- Series: Oxford World's Classics
- Mass Market Paperback: 464 pages
- Publisher: Oxford University Press (May 15, 2008)
- Language: English, French
- ISBN-10: 0199535582
- ISBN-13: 978-0199535583
- Product Dimensions: 7.6 x 1.4 x 5 inches
- Shipping Weight: 12 ounces (View shipping rates and policies)
- Average Customer Review: 85 customer reviews
- Amazon Best Sellers Rank: #55,315 in Books (See Top 100 in Books)
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The Flowers of Evil (Oxford World's Classics) (English and French Edition)
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'Jonathan Culler's 24 page introduction is thoughtful and informative; and the editorial apparatus of bibliography, chronology and notes on the text are up to the high standard of the series.' Acumen Magazine
'McGowan's fine poetic sense uses the springing monosyllable to good effect; A reader who goes straight to James McGowan's versions will be well rewarded. A scrupulous and sensitive poet has made the whole of Baudelaire's poetry in verse available in English so that the unique quality of the original consistently survives.' Harry Guest, Journal of European Studies, XXIV (1994)
'Culler's insistence on Baudelaire's depressing conclusions is welcome at a time when these poems are frequently subjected to evangelical optimism. McGowan urges us to consult other translations. His own generally reliable versions - given his satanic pact with symmetry - are probably now the best place to start.' Graham Robb, French Studies, Vol. 48, Pt.4
About the Author
James N McGowan, Professor of English, Illinois Wesleyan University, Illinois. Jonathan Culler, Professor of English and Comparative Literature, Cornell University.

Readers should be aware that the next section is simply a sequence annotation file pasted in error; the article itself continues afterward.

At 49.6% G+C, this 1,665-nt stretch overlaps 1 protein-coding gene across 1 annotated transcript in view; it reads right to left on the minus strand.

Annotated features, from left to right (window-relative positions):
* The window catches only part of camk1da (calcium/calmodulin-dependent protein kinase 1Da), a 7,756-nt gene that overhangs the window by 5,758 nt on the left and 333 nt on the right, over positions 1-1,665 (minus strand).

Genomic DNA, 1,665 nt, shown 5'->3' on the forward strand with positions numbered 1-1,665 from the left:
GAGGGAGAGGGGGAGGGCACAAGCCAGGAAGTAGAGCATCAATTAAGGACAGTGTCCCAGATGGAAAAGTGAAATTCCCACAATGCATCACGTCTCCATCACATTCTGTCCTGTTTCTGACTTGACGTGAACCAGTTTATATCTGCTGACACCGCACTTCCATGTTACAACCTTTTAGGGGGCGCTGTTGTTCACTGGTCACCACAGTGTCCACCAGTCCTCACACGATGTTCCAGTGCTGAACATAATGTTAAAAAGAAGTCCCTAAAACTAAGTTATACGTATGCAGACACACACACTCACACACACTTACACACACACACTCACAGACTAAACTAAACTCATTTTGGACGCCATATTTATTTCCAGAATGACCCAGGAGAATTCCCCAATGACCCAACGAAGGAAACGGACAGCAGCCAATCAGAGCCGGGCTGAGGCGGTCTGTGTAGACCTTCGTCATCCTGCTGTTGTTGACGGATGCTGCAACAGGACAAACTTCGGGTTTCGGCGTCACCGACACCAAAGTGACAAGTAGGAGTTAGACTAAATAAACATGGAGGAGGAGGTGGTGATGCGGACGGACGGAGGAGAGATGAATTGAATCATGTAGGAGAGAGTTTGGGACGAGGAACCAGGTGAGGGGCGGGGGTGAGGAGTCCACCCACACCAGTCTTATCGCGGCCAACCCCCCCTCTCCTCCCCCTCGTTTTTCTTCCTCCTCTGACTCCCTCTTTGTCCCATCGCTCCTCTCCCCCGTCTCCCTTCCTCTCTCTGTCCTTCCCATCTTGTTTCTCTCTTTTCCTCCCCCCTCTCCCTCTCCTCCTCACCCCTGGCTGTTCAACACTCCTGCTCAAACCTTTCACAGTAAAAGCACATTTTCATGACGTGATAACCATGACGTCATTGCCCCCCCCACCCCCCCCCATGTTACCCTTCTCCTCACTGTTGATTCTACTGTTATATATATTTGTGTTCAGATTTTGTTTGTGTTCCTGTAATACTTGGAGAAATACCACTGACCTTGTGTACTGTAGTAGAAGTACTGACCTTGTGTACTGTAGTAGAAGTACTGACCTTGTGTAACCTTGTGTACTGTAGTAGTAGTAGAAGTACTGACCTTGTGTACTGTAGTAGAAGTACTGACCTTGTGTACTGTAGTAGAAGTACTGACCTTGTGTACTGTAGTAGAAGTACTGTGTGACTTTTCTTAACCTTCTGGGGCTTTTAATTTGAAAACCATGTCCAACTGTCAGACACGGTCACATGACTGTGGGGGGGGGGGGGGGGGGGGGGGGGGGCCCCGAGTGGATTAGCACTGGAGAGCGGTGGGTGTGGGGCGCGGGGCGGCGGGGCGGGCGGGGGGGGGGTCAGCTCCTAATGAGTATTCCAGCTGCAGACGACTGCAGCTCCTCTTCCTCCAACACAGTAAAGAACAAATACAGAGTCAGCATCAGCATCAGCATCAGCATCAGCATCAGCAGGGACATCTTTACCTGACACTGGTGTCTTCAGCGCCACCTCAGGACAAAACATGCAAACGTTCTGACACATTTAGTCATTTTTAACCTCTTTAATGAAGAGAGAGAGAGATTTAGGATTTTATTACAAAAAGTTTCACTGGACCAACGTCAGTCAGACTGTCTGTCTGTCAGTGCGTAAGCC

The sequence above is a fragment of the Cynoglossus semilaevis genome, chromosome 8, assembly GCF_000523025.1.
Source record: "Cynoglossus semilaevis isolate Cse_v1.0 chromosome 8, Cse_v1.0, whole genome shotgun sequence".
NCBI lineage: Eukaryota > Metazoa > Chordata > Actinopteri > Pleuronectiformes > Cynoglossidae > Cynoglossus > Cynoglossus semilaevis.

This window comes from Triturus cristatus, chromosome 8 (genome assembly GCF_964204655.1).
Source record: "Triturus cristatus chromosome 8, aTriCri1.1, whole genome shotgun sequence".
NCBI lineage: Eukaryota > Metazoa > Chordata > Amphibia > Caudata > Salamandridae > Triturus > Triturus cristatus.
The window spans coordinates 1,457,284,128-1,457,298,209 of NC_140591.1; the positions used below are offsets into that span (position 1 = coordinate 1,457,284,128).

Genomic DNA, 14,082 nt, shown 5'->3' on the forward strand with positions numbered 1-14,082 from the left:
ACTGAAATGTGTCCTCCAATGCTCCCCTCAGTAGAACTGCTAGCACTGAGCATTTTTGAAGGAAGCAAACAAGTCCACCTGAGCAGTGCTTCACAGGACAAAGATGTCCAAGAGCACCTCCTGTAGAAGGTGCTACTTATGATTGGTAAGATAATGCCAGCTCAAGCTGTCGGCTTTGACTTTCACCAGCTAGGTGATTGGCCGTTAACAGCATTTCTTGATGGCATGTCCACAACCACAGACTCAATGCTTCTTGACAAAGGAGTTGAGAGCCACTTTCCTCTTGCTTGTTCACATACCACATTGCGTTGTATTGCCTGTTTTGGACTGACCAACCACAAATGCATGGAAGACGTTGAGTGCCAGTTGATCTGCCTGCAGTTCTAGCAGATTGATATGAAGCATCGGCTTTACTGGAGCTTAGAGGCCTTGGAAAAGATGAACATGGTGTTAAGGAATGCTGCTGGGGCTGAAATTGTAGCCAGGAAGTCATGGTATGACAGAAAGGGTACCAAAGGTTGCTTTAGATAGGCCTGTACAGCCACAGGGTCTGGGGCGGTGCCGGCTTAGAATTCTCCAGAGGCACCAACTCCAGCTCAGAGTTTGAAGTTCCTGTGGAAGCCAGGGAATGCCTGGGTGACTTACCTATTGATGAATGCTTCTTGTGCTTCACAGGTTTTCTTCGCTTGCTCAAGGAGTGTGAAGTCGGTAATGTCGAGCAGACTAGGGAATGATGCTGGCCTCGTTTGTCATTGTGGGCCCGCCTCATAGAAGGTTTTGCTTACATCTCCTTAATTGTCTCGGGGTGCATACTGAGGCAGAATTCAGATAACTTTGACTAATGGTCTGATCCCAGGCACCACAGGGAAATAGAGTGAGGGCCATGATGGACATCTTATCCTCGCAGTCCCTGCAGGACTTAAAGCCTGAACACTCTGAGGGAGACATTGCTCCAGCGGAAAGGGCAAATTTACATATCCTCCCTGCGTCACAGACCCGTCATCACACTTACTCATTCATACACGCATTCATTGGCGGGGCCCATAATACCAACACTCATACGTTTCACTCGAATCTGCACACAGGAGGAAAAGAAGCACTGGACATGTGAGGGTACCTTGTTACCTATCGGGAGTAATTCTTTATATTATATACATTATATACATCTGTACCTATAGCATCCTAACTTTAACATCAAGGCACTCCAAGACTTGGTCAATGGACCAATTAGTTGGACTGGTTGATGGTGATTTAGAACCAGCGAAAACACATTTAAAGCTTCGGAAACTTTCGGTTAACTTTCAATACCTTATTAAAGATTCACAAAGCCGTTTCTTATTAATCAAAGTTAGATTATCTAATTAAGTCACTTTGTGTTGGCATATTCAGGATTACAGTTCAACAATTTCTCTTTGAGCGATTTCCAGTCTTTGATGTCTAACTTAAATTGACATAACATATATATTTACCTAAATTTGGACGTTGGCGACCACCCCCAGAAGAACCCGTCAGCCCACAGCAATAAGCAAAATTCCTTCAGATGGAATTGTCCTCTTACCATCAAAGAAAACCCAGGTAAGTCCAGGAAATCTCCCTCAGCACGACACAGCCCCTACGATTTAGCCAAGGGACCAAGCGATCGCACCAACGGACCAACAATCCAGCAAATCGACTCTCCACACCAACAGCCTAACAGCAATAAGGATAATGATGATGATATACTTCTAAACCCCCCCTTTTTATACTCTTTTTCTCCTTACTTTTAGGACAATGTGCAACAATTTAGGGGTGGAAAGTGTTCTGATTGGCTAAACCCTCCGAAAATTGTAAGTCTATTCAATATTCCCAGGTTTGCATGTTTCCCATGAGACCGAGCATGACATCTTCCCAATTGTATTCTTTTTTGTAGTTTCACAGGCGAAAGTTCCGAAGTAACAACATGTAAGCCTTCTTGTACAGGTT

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Baudelaire rejects the notion that nature is supreme, the idea of the romantics and expressed by them in their writing and art. He considered the poem as a self-referential object. He was a slow and fastidious worker, often sidetracked by emotional distress and illness. It was not until 1857, when he was 36, that he published this book, the first and most famous volume of his poem.
Baudelaire’s works touch on sex, death, wine, lesbianism, sacred and profane love, metamorphosis, melancholy, lost innocence, and the oppressiveness of society. He uses the sense of smell in his poems to evoke remembered feelings of the past.
In 1847, at the age of 26, Baudelaire became acquainted with the works of Edgar Allan Poe who died two years later at age forty. He liked the bizarre and macabre Poe tales and poems. He felt that they expressed his own feelings. Baudelaire, like Poe, struggled with illness, poverty, and melancholy, believed in Saint Augustine’s notion of Original Sin, which plays a part in their writings, and felt that humans are not naturally good, but faulty, and therefore denounced democracy and the idea of progress. From 1847 to 1865, until two years before his death, Baudelaire used much of his time translating Poe's works, and his translations were praised. He also wrote two essays on Poe.
Les fleur du Mal contains 54 translated poems. The first “Benediction,” expresses what has been said above about him. It begins:
When by the changeless Power of a Supreme Decree
The poet issues forth upon this sorry sphere
His mother, horrified, and full of blasphemy,
Uplifts her voice to God, who takes compassion on her.
“Ah, why did I not bear a serpent’s nest entire,
Instead of bringing forth this hideous Child of doom!
Oh cursed be that transient night of vain desire
When I conceived my expiation in my womb!
McGowan's 1993 translation, into rhyming and metrical English verse, leans to the "literal" end of this spectrum. He renders Baudelaire's words, images, and verse closely enough that the reader can get a pretty reliable idea of the original. Although this is a faithful translation that stays away from "poetic license" and flights of fancy, it still reads well in English.
As an example of its acceptance in the world of Baudelaire studies, McGowan's translation is the one that is used by "The Cambridge Companion to Baudelaire" (ed. Rosemary Lloyd, 2005) for all quotations from Les Fleurs du Mal. If I could only have one English-language translation of Baudelaire in my library, this would be a good first choice.
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Poetry has many characters, some developed and others not.Read more